3L Smith Wins National Pi Alpha Alpha Manuscript of the Year Award

Scarlet Smith, a 3L at the University of Utah S.J. Quinney College of Law, recently discovered that she had received the Pi Alpha Alpha Master Student Manuscript of the Year Award for a paper she wrote in Professor Teneille Brown’s Health Law and Human Rights class.  In this interview, Smith describes the genesis of the paper, thanks her professors for their support, and expresses surprise at the “overwhelming support” her paper has received.

Congratulations on receiving the Pi Alpha Alpha Masters Student Manuscript of the Year Award.  Can you describe the award and the upcoming awards ceremony in Washington, D.C.?

Pi Alpha Alpha is the National Honor Society for Public Affairs and Administration. Each year Pi Alpha Alpha selects the best manuscript of the year from both a master’s student and a doctoral student. The papers must be nominated by faculty sponsors and are judged on the basis of relevance of the topic, appropriate use of methodology, quality of presentation, originality, innovativeness, clarity, and academic quality. You do not need to be a member of Pi Alpha Alpha to win the award; it is open to all students from all areas. The award is given at the Network of Schools of Public Policy, Affairs, and Administration’s (NASPAA) annual conference in Washington D.C.

In addition to the conference, while in D.C., I will be able to take an insider’s tour of the U.S. Capitol with former Wisconsin Congressman Jim Moody and an insider’s tour of the U.S. Supreme Court (of course, that is depending whether the government t shut down is still in effect).

Your paper focuses on organ distribution and the de facto exclusion of foster children from transplant waitlists.  How did you become interested in this topic?

Initially, I was interested in learning more about organ distribution and considered  a topic such as organ trafficking. However, as I researched organ procurement, I learned that no one has a fundamental right to a life-saving organ. Moreover, it occurred to me that with gaps in regulation and a lack of transparency, some vulnerable populations can be deprived even further.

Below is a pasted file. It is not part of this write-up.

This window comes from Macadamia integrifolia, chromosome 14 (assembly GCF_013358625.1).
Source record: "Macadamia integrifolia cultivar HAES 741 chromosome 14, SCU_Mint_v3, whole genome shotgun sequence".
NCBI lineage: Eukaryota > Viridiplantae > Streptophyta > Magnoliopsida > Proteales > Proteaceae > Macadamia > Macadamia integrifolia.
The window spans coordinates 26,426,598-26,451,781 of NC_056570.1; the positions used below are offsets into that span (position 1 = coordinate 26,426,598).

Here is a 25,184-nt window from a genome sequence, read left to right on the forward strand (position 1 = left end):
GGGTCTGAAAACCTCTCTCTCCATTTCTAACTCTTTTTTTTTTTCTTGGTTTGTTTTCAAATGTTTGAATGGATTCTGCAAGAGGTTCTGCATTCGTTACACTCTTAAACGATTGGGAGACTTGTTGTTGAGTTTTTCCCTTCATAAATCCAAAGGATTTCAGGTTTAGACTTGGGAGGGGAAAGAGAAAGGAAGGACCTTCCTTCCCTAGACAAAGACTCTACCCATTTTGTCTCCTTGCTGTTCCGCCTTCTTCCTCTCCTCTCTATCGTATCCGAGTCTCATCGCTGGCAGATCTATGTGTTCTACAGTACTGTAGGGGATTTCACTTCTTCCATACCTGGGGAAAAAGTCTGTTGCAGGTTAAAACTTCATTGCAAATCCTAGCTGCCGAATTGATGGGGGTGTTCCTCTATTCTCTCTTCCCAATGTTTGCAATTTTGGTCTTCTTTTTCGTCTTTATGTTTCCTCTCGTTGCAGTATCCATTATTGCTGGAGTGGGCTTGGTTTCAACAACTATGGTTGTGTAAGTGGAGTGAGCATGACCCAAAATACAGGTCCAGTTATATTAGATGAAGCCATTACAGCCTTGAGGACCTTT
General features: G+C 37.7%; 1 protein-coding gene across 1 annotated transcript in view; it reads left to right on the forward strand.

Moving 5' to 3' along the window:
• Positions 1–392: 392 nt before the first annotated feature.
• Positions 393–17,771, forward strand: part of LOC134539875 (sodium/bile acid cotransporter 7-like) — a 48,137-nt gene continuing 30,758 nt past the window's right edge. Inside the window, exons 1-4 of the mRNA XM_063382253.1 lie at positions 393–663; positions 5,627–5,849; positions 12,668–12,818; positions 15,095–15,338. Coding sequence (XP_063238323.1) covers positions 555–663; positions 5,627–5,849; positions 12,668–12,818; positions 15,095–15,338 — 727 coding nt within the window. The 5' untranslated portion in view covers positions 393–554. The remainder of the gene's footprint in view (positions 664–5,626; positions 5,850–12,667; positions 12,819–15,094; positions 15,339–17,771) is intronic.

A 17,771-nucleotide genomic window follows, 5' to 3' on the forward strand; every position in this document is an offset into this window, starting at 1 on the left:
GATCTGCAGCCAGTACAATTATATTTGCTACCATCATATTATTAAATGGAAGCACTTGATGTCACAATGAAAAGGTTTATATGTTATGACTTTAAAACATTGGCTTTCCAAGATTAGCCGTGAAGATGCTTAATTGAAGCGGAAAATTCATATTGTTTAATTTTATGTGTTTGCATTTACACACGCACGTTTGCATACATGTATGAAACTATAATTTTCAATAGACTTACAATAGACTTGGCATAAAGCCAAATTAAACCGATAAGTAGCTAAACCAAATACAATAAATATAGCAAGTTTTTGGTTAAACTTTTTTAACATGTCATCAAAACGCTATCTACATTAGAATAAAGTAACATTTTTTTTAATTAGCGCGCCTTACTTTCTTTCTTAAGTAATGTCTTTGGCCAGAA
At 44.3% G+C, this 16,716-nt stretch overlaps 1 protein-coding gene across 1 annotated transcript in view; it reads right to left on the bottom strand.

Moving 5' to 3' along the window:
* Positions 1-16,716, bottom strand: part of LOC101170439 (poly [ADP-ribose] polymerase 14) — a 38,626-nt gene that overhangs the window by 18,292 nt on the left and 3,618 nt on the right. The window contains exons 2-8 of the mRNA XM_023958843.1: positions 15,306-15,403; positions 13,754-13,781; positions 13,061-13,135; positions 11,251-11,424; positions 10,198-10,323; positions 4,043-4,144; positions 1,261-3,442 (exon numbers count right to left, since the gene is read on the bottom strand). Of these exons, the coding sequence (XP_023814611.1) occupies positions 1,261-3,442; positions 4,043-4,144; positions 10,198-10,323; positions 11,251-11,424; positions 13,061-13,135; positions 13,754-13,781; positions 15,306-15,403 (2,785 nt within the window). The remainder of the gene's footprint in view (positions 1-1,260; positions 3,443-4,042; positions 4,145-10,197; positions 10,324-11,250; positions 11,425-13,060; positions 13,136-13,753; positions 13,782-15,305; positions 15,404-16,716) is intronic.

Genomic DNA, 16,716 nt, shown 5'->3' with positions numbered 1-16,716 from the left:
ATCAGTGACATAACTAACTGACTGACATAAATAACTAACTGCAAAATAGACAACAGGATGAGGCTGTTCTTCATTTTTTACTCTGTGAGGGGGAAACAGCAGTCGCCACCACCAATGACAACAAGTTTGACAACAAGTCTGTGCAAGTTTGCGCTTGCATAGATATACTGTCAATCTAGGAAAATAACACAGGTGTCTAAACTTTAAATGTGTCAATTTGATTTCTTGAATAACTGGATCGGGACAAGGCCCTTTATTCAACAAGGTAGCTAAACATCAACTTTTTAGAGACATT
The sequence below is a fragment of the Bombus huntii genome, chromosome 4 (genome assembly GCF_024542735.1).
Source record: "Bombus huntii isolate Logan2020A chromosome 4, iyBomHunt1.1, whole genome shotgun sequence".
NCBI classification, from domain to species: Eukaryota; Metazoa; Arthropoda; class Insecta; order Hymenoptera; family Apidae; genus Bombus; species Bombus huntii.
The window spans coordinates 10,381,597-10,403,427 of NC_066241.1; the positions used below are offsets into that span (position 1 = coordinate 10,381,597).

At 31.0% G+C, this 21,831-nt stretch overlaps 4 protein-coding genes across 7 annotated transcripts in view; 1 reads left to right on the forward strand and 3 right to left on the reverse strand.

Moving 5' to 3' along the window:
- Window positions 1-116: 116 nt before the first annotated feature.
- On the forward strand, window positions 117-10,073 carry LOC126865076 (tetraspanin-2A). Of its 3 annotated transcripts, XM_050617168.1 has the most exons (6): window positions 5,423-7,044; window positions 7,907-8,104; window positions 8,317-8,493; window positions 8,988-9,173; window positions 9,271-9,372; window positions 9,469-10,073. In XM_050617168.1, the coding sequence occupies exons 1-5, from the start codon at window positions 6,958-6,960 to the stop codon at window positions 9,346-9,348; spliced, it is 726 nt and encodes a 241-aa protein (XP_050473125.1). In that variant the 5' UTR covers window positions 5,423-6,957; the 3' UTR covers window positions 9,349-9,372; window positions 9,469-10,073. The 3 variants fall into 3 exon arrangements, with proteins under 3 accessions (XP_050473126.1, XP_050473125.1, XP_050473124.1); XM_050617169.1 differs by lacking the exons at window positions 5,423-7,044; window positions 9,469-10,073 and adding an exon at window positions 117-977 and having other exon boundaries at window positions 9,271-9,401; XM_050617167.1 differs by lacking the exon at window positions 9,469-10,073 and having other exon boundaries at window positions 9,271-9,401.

The paper was originally written for Teneille Brown’s Health Law & Human Rights class.  In what ways did Professor Brown help with the research and writing?

Professor Brown helped me a great deal. She offered detailed feedback and suggestions on earlier drafts of the paper and provided guidance through the research process.

Your paper already won the Dalmes Nelson Paper Award through the Public Policy Department. After honoring you with this award, the MPA faculty nominated the paper for the Pi Alpha Alpha prize.  Did you have an idea the paper would attract this kind of attention when you first started researching and writing it? 

I had no idea this paper would create such a reaction. I was interested in the topic and wrote the paper to fulfill the requirements of Professor Brown’s Health & Human Rights class. I never expected to look at the paper again after the class ended. However, I mentioned the topic in one of my MPA classes and my professor asked to see the paper. When my professor asked to see the paper, I knew the topic was interesting. Even after winning these two awards, I am convinced the topic is thought-provoking but I am shocked by the overwhelming support of the paper.

How did your classes, clinical experiences, personal attention from professors, and other opportunities at the College of Law contribute to you being able to produce this award-winning work?

Although I had the ability to write before I came to law school, the College of Law has pushed me to be better. The professors at the College of Law really invest in their students. Since the first year in Professor Anderson’s legal methods class, I’ve not only been challenged to write at a higher level but I felt supported.

To read the NASPAA press release about the award, click here.